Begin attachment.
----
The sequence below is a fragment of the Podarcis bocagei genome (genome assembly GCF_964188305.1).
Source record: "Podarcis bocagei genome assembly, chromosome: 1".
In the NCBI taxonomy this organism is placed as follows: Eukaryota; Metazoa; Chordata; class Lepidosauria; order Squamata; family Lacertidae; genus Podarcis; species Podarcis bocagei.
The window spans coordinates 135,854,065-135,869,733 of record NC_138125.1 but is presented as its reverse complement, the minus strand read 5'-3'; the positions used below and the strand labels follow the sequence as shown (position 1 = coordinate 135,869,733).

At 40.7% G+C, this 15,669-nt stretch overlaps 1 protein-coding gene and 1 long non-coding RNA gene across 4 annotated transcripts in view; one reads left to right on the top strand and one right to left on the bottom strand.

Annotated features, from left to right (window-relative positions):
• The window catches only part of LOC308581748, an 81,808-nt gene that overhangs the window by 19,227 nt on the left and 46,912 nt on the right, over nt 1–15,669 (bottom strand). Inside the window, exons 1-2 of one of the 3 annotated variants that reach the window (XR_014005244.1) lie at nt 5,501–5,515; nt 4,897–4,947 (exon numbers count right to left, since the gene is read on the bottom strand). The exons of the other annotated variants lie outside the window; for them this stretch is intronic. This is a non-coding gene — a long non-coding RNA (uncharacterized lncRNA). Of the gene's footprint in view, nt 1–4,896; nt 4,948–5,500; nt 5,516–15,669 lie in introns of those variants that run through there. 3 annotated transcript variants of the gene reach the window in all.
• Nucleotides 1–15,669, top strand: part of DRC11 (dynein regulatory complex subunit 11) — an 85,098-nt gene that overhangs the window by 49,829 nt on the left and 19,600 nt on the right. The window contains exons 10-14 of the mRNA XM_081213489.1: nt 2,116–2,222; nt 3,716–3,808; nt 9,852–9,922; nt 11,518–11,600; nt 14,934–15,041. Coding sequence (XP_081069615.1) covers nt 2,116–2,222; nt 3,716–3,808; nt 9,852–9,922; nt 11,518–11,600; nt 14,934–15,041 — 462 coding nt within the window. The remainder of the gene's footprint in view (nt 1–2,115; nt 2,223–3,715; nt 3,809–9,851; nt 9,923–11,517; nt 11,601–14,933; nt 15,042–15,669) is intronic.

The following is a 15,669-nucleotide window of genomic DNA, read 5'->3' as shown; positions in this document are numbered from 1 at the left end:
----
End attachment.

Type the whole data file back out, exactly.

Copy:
The sequence below is a fragment of the Podarcis bocagei genome (genome assembly GCF_964188305.1).
Source record: "Podarcis bocagei genome assembly, chromosome: 1".
In the NCBI taxonomy this organism is placed as follows: Eukaryota; Metazoa; Chordata; class Lepidosauria; order Squamata; family Lacertidae; genus Podarcis; species Podarcis bocagei.
The window spans coordinates 135,854,065-135,869,733 of record NC_138125.1 but is presented as its reverse complement, the minus strand read 5'-3'; the positions used below and the strand labels follow the sequence as shown (position 1 = coordinate 135,869,733).

At 40.7% G+C, this 15,669-nt stretch overlaps 1 protein-coding gene and 1 long non-coding RNA gene across 4 annotated transcripts in view; one reads left to right on the top strand and one right to left on the bottom strand.

Annotated features, from left to right (window-relative positions):
• The window catches only part of LOC308581748, an 81,808-nt gene that overhangs the window by 19,227 nt on the left and 46,912 nt on the right, over nt 1–15,669 (bottom strand). Inside the window, exons 1-2 of one of the 3 annotated variants that reach the window (XR_014005244.1) lie at nt 5,501–5,515; nt 4,897–4,947 (exon numbers count right to left, since the gene is read on the bottom strand). The exons of the other annotated variants lie outside the window; for them this stretch is intronic. This is a non-coding gene — a long non-coding RNA (uncharacterized lncRNA). Of the gene's footprint in view, nt 1–4,896; nt 4,948–5,500; nt 5,516–15,669 lie in introns of those variants that run through there. 3 annotated transcript variants of the gene reach the window in all.
• Nucleotides 1–15,669, top strand: part of DRC11 (dynein regulatory complex subunit 11) — an 85,098-nt gene that overhangs the window by 49,829 nt on the left and 19,600 nt on the right. The window contains exons 10-14 of the mRNA XM_081213489.1: nt 2,116–2,222; nt 3,716–3,808; nt 9,852–9,922; nt 11,518–11,600; nt 14,934–15,041. Coding sequence (XP_081069615.1) covers nt 2,116–2,222; nt 3,716–3,808; nt 9,852–9,922; nt 11,518–11,600; nt 14,934–15,041 — 462 coding nt within the window. The remainder of the gene's footprint in view (nt 1–2,115; nt 2,223–3,715; nt 3,809–9,851; nt 9,923–11,517; nt 11,601–14,933; nt 15,042–15,669) is intronic.

The following is a 15,669-nucleotide window of genomic DNA, read 5'->3' as shown; positions in this document are numbered from 1 at the left end: